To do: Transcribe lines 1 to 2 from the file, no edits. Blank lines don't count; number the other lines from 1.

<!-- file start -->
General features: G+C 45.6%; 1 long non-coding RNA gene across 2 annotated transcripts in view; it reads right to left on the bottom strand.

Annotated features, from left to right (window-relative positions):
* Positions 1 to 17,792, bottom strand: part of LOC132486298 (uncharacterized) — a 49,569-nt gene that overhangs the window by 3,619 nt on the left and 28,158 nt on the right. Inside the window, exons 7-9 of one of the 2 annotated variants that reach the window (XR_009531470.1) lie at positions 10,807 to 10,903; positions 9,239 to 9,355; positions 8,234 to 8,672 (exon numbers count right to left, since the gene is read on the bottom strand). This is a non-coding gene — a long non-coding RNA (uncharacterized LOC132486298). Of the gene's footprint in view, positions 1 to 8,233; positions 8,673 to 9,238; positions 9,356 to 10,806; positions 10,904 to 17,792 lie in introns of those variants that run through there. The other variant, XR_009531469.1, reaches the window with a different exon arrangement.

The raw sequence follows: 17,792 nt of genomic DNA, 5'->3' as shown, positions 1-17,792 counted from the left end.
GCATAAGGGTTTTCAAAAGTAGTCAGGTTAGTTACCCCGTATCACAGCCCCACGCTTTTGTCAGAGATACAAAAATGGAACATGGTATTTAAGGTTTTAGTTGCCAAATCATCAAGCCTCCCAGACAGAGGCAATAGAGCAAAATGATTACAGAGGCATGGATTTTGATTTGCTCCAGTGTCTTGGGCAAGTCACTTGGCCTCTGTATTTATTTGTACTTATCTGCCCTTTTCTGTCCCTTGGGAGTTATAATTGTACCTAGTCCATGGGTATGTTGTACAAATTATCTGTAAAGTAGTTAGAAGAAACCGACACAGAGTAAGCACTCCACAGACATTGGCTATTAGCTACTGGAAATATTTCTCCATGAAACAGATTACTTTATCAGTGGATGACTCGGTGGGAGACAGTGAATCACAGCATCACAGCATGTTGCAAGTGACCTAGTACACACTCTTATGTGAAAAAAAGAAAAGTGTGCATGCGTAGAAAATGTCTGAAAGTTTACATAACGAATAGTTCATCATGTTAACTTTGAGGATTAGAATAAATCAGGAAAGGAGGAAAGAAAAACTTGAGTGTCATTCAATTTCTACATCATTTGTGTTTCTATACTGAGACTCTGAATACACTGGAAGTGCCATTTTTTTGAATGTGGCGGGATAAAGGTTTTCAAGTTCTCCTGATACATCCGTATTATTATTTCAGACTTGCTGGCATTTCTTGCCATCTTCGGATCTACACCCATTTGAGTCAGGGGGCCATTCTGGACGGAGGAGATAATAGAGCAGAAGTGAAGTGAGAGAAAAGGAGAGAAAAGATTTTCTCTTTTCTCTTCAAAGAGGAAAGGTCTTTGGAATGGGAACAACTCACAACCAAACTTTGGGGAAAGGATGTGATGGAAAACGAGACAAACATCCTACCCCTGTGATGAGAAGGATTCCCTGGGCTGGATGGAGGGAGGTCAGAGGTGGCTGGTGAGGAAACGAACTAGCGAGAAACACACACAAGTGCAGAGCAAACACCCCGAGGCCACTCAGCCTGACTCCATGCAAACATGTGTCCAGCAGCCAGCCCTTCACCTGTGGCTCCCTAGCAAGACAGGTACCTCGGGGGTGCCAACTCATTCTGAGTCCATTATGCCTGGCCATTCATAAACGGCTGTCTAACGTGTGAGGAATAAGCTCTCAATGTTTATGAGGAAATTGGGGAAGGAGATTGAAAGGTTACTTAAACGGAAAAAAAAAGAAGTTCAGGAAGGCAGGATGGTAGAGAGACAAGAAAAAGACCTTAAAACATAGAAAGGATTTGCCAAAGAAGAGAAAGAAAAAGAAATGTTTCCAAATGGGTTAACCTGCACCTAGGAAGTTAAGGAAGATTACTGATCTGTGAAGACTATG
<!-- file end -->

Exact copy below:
General features: G+C 45.6%; 1 long non-coding RNA gene across 2 annotated transcripts in view; it reads right to left on the bottom strand.

Annotated features, from left to right (window-relative positions):